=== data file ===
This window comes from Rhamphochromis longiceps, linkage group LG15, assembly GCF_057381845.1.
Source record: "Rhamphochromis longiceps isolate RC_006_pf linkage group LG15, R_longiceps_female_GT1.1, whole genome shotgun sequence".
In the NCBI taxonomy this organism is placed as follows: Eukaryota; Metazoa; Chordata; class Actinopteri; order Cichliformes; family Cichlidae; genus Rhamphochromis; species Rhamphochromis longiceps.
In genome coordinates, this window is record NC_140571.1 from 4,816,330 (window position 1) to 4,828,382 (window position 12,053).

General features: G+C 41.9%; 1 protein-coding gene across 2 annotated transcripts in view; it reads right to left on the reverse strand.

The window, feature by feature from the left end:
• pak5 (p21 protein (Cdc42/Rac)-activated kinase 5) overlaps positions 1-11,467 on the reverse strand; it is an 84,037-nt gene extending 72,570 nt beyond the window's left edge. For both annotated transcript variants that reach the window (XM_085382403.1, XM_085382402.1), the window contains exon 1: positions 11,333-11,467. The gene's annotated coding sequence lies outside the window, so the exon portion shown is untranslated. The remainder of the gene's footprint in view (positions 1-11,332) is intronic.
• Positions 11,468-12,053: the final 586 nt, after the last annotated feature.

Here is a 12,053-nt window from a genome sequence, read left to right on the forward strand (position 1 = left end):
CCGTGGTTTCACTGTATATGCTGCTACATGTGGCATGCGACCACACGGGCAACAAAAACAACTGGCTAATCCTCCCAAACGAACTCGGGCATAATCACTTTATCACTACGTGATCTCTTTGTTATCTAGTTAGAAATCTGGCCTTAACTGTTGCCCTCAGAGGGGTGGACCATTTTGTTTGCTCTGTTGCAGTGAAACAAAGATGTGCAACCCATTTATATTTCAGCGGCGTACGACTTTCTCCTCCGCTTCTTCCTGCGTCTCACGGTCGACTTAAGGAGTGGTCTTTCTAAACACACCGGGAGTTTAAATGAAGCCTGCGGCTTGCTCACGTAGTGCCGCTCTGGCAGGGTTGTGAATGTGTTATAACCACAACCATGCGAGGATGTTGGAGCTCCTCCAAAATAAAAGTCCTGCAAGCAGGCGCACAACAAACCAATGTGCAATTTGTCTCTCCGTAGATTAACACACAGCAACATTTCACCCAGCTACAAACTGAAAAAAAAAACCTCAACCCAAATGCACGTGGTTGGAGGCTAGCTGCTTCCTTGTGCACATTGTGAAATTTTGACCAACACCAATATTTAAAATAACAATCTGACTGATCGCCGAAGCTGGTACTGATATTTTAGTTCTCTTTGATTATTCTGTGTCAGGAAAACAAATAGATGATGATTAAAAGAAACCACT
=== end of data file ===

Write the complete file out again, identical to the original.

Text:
This window comes from Rhamphochromis longiceps, linkage group LG15, assembly GCF_057381845.1.
Source record: "Rhamphochromis longiceps isolate RC_006_pf linkage group LG15, R_longiceps_female_GT1.1, whole genome shotgun sequence".
In the NCBI taxonomy this organism is placed as follows: Eukaryota; Metazoa; Chordata; class Actinopteri; order Cichliformes; family Cichlidae; genus Rhamphochromis; species Rhamphochromis longiceps.
In genome coordinates, this window is record NC_140571.1 from 4,816,330 (window position 1) to 4,828,382 (window position 12,053).

General features: G+C 41.9%; 1 protein-coding gene across 2 annotated transcripts in view; it reads right to left on the reverse strand.

The window, feature by feature from the left end:
• pak5 (p21 protein (Cdc42/Rac)-activated kinase 5) overlaps positions 1-11,467 on the reverse strand; it is an 84,037-nt gene extending 72,570 nt beyond the window's left edge. For both annotated transcript variants that reach the window (XM_085382403.1, XM_085382402.1), the window contains exon 1: positions 11,333-11,467. The gene's annotated coding sequence lies outside the window, so the exon portion shown is untranslated. The remainder of the gene's footprint in view (positions 1-11,332) is intronic.
• Positions 11,468-12,053: the final 586 nt, after the last annotated feature.

Here is a 12,053-nt window from a genome sequence, read left to right on the forward strand (position 1 = left end):
CCGTGGTTTCACTGTATATGCTGCTACATGTGGCATGCGACCACACGGGCAACAAAAACAACTGGCTAATCCTCCCAAACGAACTCGGGCATAATCACTTTATCACTACGTGATCTCTTTGTTATCTAGTTAGAAATCTGGCCTTAACTGTTGCCCTCAGAGGGGTGGACCATTTTGTTTGCTCTGTTGCAGTGAAACAAAGATGTGCAACCCATTTATATTTCAGCGGCGTACGACTTTCTCCTCCGCTTCTTCCTGCGTCTCACGGTCGACTTAAGGAGTGGTCTTTCTAAACACACCGGGAGTTTAAATGAAGCCTGCGGCTTGCTCACGTAGTGCCGCTCTGGCAGGGTTGTGAATGTGTTATAACCACAACCATGCGAGGATGTTGGAGCTCCTCCAAAATAAAAGTCCTGCAAGCAGGCGCACAACAAACCAATGTGCAATTTGTCTCTCCGTAGATTAACACACAGCAACATTTCACCCAGCTACAAACTGAAAAAAAAAACCTCAACCCAAATGCACGTGGTTGGAGGCTAGCTGCTTCCTTGTGCACATTGTGAAATTTTGACCAACACCAATATTTAAAATAACAATCTGACTGATCGCCGAAGCTGGTACTGATATTTTAGTTCTCTTTGATTATTCTGTGTCAGGAAAACAAATAGATGATGATTAAAAGAAACCACT